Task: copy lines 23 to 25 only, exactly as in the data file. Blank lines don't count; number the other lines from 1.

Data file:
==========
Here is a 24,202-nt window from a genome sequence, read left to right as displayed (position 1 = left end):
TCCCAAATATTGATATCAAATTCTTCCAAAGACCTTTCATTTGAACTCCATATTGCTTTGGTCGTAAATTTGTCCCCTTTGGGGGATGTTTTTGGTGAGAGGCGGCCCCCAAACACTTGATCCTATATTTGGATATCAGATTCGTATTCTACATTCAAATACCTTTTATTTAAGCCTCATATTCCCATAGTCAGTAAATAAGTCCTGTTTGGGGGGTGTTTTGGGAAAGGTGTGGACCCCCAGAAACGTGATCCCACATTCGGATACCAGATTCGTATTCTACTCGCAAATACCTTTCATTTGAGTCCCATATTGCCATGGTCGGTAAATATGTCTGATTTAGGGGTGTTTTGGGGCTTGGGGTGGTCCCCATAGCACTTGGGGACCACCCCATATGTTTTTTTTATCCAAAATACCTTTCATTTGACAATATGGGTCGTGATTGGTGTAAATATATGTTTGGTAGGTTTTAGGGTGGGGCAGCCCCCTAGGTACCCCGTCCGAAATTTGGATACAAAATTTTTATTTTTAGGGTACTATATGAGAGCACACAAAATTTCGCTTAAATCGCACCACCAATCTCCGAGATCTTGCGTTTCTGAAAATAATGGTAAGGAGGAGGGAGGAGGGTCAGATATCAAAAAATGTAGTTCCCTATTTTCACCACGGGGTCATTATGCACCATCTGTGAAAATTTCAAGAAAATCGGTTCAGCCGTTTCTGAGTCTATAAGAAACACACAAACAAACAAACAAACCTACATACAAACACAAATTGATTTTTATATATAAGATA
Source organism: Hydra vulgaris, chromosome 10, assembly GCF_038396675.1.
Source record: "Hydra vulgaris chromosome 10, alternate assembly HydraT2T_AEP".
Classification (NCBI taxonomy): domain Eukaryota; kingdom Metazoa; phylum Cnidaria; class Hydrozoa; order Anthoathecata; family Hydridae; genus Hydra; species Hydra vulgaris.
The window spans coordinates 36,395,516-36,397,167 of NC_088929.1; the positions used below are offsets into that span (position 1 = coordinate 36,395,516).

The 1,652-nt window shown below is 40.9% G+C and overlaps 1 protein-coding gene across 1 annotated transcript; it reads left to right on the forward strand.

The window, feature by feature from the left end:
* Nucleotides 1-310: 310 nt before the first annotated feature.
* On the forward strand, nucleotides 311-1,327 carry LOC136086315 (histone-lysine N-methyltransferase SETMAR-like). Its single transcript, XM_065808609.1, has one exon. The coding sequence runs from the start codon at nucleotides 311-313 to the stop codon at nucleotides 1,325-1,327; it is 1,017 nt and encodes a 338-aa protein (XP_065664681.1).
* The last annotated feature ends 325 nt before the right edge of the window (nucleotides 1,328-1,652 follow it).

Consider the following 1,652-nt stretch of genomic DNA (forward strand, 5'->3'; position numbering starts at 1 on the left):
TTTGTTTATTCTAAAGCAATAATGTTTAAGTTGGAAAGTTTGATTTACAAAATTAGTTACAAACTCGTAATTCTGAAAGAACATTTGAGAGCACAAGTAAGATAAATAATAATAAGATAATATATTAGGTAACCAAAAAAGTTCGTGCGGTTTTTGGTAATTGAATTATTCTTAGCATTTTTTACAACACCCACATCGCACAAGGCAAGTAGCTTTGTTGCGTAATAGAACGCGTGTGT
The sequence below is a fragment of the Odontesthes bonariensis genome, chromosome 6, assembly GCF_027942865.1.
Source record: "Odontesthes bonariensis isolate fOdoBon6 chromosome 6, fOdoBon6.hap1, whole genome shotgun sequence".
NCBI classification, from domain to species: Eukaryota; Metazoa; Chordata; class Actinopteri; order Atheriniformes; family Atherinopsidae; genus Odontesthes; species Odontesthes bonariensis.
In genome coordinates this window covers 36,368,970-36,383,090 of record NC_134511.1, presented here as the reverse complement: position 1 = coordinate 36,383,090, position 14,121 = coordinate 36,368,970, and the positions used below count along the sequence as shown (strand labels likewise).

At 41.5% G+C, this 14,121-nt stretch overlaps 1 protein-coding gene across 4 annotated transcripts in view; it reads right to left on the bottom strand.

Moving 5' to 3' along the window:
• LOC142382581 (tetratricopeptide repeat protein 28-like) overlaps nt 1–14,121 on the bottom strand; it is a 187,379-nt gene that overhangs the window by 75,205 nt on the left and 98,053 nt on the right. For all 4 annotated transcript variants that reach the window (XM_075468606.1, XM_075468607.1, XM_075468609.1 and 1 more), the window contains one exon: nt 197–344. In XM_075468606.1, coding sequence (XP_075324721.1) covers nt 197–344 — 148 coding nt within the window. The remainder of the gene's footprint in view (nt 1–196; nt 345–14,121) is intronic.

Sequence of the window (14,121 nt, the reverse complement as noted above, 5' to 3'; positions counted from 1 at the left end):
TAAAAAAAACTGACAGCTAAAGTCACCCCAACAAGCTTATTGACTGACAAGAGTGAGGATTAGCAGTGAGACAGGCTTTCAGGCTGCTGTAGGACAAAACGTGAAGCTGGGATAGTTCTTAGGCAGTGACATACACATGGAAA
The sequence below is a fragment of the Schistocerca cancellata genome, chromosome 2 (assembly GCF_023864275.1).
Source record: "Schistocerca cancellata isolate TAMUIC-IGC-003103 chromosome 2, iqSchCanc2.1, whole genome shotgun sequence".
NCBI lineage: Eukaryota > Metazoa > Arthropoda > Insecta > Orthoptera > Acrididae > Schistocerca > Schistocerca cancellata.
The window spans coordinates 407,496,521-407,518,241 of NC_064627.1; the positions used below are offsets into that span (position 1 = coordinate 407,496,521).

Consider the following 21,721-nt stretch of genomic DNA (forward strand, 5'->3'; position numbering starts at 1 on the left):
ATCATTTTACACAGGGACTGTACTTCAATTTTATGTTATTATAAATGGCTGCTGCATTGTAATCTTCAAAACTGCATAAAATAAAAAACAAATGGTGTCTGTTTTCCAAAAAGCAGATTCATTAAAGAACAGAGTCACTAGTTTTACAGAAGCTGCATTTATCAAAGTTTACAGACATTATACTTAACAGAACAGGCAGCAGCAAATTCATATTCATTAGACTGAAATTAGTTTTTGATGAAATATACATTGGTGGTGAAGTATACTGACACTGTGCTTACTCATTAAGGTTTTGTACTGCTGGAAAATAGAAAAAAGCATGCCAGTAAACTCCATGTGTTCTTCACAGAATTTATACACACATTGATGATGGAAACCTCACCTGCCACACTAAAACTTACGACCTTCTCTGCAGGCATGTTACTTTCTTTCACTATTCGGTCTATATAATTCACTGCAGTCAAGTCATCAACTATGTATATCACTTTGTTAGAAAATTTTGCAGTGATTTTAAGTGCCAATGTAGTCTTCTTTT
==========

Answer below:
The sequence below is a fragment of the Schistocerca cancellata genome, chromosome 2 (assembly GCF_023864275.1).
Source record: "Schistocerca cancellata isolate TAMUIC-IGC-003103 chromosome 2, iqSchCanc2.1, whole genome shotgun sequence".
NCBI lineage: Eukaryota > Metazoa > Arthropoda > Insecta > Orthoptera > Acrididae > Schistocerca > Schistocerca cancellata.